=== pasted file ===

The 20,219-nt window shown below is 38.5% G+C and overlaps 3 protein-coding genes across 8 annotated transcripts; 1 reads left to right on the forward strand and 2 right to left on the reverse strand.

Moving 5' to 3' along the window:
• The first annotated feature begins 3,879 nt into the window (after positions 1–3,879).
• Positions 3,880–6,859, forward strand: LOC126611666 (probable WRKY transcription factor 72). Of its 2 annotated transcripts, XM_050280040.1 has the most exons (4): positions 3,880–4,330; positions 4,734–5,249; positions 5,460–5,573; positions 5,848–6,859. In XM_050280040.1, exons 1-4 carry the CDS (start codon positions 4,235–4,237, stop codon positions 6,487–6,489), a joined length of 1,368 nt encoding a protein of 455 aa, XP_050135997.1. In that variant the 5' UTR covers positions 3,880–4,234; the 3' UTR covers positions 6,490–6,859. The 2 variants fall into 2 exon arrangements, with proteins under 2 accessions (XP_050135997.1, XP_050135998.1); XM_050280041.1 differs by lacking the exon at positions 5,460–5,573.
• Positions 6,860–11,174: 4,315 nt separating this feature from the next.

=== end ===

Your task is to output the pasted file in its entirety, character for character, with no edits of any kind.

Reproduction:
The 20,219-nt window shown below is 38.5% G+C and overlaps 3 protein-coding genes across 8 annotated transcripts; 1 reads left to right on the forward strand and 2 right to left on the reverse strand.

Moving 5' to 3' along the window:
• The first annotated feature begins 3,879 nt into the window (after positions 1–3,879).
• Positions 3,880–6,859, forward strand: LOC126611666 (probable WRKY transcription factor 72). Of its 2 annotated transcripts, XM_050280040.1 has the most exons (4): positions 3,880–4,330; positions 4,734–5,249; positions 5,460–5,573; positions 5,848–6,859. In XM_050280040.1, exons 1-4 carry the CDS (start codon positions 4,235–4,237, stop codon positions 6,487–6,489), a joined length of 1,368 nt encoding a protein of 455 aa, XP_050135997.1. In that variant the 5' UTR covers positions 3,880–4,234; the 3' UTR covers positions 6,490–6,859. The 2 variants fall into 2 exon arrangements, with proteins under 2 accessions (XP_050135997.1, XP_050135998.1); XM_050280041.1 differs by lacking the exon at positions 5,460–5,573.
• Positions 6,860–11,174: 4,315 nt separating this feature from the next.